Patio da Fundación Luis Seoane | Saturday June 3rd | 11:00 p.m. | Free entry to all venues until full capacity.

Hangjun Lee is one of the elemental figures in Korean experimental cinema. On top of working as an artist in the sphere of expanded cinema and as a filmmaker, he is also a programmer, researcher, and has been in charge of the EXiS festival in Seoul. On this occasion, we are presenting two of his film performances, which address some of the interests to be found in his work. On the one hand, there is Film Walk, in which he subverts and occupies the space of the cinema hall and the “proper” ways of using projectors, and Phantom Schoolgirl Army, infused with that same agitating spirit, but using it in a symbolic revision of a convulsive incident in recent Korean history. 

Hangjun Lee, South Korea, 2011, 16mm multi-projection with optical sound and electronic devices, 20 min.

Film Walk is perhaps the ne plus ultra of this branch of projection performance, treating the projector literally as an instrument. In this work, which has varied in form across several years,Lee threads 16mm film through only the sound head of a projector tuned on its side, bypassing the projector’s gate. This film is double-perf, meaning a second row of sprocket holes runs along the side of the strip where that soundtrack would normally be. As these pass over the sound head, they produce an electronic purr, or, when amplified enough, an unpleasant metallic grinding comparable to the sound of a buzz saw. Lee pulls the film through the projector by hand, yanking it roughly through the sound head. The variations in speed that result from Lee’s manual movement of the filmstrip cause abrupt changes in the frequency and timbre of the sprocket sound. (Jonathan Walley, Cinema Expanded)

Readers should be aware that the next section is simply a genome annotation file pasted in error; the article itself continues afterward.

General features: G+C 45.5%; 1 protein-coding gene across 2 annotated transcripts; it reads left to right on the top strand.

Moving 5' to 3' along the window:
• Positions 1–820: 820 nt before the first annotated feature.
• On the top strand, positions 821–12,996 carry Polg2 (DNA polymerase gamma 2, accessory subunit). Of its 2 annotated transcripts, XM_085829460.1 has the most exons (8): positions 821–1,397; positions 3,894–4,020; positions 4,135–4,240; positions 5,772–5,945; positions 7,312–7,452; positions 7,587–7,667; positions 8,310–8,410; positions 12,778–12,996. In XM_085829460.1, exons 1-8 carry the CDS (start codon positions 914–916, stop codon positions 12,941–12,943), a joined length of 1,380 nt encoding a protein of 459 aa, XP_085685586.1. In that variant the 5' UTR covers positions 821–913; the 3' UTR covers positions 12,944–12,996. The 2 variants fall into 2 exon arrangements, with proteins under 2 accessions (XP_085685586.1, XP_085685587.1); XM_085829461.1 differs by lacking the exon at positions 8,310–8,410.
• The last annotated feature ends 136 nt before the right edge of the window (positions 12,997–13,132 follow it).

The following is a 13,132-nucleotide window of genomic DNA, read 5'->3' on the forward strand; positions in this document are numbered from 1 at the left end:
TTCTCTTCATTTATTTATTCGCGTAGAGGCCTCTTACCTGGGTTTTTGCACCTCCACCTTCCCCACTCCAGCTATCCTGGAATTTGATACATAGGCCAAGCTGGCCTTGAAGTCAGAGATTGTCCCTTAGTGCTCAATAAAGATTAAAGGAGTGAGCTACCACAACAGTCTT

Hangjun Lee, France, 2013-2014, 16mm film performance with strobe light and optical sound, 25 min. 

Phantom vertiginous audiovisual performance work addresses the Yeosu-Suncheon Rebellion (1948), one of South Korea’s dark historical traumas whose immediate aftermath (the number of casualties overall is estimated to reach 10,000) and long-term repercussions in effectively establishing the ‘red scare’ or anti-communism proved vital, or rather, lethal to many lives as well as the egalitarian imaginary in post-war South Korea. The fact that the portrait photographs in the film are not those of actual victims but of people taken later in the same area –which Lee got hold of from a local photo studio– further complicates the question of “recognition”. One is thus tempted to suggest that Phantom paradoxically serves to forget these faces, along with the historical trauma of the massacre, in seeking to remember them. If our reading of Phantom as what virtualizes and reanimates the site of the massacre in the present holds true, one could also say that the very apparition of peoples’ faces marks the moment of their identification as targets and as such their vulnerability and exposure to bullets. In this particular sense, faces in photographic plates should not be made to last long enough to be recognizable. Their physiognomy better remains illegible or, in accordance with Lee’s insistence on the “grey room”, turns grey. In a word, it must flicker. (Yung-Bin Kwak, Fireworks and Massacre in Grey (Spasmodic) Room)